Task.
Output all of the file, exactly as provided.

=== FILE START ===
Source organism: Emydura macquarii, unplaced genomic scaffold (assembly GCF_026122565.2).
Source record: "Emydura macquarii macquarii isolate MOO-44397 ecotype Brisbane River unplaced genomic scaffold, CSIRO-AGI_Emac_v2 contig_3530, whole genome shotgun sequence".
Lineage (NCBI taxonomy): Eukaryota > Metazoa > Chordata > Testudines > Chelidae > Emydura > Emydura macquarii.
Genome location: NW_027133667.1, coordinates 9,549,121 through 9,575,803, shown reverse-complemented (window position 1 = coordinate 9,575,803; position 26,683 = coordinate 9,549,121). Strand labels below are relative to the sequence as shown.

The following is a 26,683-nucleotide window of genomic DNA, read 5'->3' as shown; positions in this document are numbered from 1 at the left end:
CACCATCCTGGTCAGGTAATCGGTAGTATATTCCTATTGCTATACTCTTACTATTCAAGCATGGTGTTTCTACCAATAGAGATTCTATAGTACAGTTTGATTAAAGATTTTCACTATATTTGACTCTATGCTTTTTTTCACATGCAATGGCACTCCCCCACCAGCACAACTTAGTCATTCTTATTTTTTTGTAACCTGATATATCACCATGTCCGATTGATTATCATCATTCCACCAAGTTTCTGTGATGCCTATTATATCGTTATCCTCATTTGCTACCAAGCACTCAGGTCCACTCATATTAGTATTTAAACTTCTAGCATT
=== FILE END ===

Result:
Source organism: Emydura macquarii, unplaced genomic scaffold (assembly GCF_026122565.2).
Source record: "Emydura macquarii macquarii isolate MOO-44397 ecotype Brisbane River unplaced genomic scaffold, CSIRO-AGI_Emac_v2 contig_3530, whole genome shotgun sequence".
Lineage (NCBI taxonomy): Eukaryota > Metazoa > Chordata > Testudines > Chelidae > Emydura > Emydura macquarii.
Genome location: NW_027133667.1, coordinates 9,549,121 through 9,575,803, shown reverse-complemented (window position 1 = coordinate 9,575,803; position 26,683 = coordinate 9,549,121). Strand labels below are relative to the sequence as shown.

The following is a 26,683-nucleotide window of genomic DNA, read 5'->3' as shown; positions in this document are numbered from 1 at the left end:
CACCATCCTGGTCAGGTAATCGGTAGTATATTCCTATTGCTATACTCTTACTATTCAAGCATGGTGTTTCTACCAATAGAGATTCTATAGTACAGTTTGATTAAAGATTTTCACTATATTTGACTCTATGCTTTTTTTCACATGCAATGGCACTCCCCCACCAGCACAACTTAGTCATTCTTATTTTTTTGTAACCTGATATATCACCATGTCCGATTGATTATCATCATTCCACCAAGTTTCTGTGATGCCTATTATATCGTTATCCTCATTTGCTACCAAGCACTCAGGTCCACTCATATTAGTATTTAAACTTCTAGCATT